• Sign Up for the Android Maps API - Android Maps API - Google Code 7.1.5 User Interface A Visual Guide to Android Graphical User Interface Widgets Hello, Form Stuff | Android Developers DroidDraw : Graphical User Interface Editor for Android Cell Phone Development and Programming android-feed-reader - Google Code Building a Menu for your Android (V1.0 R1) App « Kah – The Developer How to add text in ImageButton - Jeff Sharkey Tutorial 1: Transparent Panel (Linear Layout) On MapView (Google Map) « Pocket Journey Android Developers Blog: Android Layout Tricks #3: Optimize with stubs Android Developers Blog: User Interface Gallery Tutorial with File Location | High Quality Android Tutorials [android-developers] Re: Justify a TextView?: msg#00571 AndroidDevelopers Orientation In Android | Steven Elliott's Website Android Essentials - Google Books Why is my list black? An Android optimization | Go-Android How to display wifi IP address - Android Community Forums developerlife - Tutorials » Android ListView and custom adapter 7.1.6 XML Feeds NewsDroid RSS Reader | Hello Android android.sax | Android Developers Writing a SAX-based RSS and Podcast Parser | High Quality Android Tutorials Build a mobile RSS reader Tutorial harnesses Android for XML, RSS Latest Map Of H1N1 Swine Flu Outbreaks WHO | Influenza A(H1N1) Medical and Health RSS/XML News Feeds 102 Copyrighted © 2009: Cerebral Team Let’s Start Programming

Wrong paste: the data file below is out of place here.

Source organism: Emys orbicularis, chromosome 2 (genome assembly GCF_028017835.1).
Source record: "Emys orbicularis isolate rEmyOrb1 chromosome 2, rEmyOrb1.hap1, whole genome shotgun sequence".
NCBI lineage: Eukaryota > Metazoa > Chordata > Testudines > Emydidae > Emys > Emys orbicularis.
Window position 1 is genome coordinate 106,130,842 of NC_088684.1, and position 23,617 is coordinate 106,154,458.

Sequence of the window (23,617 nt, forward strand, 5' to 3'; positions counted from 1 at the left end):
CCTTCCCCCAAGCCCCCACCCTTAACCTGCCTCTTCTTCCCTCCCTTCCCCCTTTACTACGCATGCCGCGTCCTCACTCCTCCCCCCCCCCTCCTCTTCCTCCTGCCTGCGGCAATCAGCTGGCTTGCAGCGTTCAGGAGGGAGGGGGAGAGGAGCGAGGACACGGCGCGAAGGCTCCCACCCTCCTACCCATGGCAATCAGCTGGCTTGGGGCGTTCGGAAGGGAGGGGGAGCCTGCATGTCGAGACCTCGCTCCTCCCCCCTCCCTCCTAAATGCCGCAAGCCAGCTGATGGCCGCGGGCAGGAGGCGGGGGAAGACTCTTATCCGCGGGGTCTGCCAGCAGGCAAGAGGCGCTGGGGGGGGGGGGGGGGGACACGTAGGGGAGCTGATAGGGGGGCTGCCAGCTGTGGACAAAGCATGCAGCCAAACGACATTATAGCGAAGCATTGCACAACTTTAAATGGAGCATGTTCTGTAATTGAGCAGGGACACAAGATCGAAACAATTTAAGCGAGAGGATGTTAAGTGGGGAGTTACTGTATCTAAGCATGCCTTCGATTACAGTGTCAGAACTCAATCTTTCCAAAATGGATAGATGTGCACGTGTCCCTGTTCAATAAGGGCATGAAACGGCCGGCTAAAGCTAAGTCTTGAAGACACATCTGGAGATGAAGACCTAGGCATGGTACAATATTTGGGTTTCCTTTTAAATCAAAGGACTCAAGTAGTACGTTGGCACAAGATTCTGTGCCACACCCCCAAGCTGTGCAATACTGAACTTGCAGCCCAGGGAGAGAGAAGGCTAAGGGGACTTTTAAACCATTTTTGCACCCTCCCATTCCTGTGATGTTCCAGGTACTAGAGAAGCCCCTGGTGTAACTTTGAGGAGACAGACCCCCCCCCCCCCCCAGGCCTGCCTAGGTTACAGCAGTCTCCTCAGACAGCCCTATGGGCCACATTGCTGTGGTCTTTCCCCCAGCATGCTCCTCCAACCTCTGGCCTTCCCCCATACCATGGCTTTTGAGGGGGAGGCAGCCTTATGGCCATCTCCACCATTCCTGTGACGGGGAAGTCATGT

• Health and Medical RSS Feeds and News Syndication from MedicineNet - Index Rss4Medics Directory - Respiratory Medicine Feeds XML.com: What Is RSS Programming a SAX-RSS Parser In 30 Minutes Flat - CodeCall Programming Forum rsslight android-rss android-aggregator Working with XML on Android Code Beach - Android Source Code NewsDroid RSS Reader | Hello Android FeedR News Reader Android App Review by AndroidTapp.com | Android Tapp. Android App Reviews 7.1.7 Barcode Obtaining a Live Camera Preview in Android Barcode Scanner Apps for Android Reviewed - Advertising Lab: future of advertising and advertising technology Howstuffworks "How UPC Bar Codes Work" zxing - Google Code Official Google Mobile Blog: Google Product Search for Android now with Barcode Scanning Camera Depreciation android.hardware.CameraDevice - Android SDK How can I fix my camera on my phone? - Android Market Help Android barcode scanner in 6 lines of Python code 7.1.8 Barcode Generators Free DataMatrix Barcode Image Online Generator ~ IDAutomation QR-Code Generator Free Barcode Generator (with Multiple Formats) - by Barcoding Inc. 7.1.9 Others Google Phone FAQ: Android Platform for Mobile Phones @ Mobility Today Slow Loading of Android Emulator - PC World 103 Copyrighted © 2009: Cerebral Team Let’s Start Programming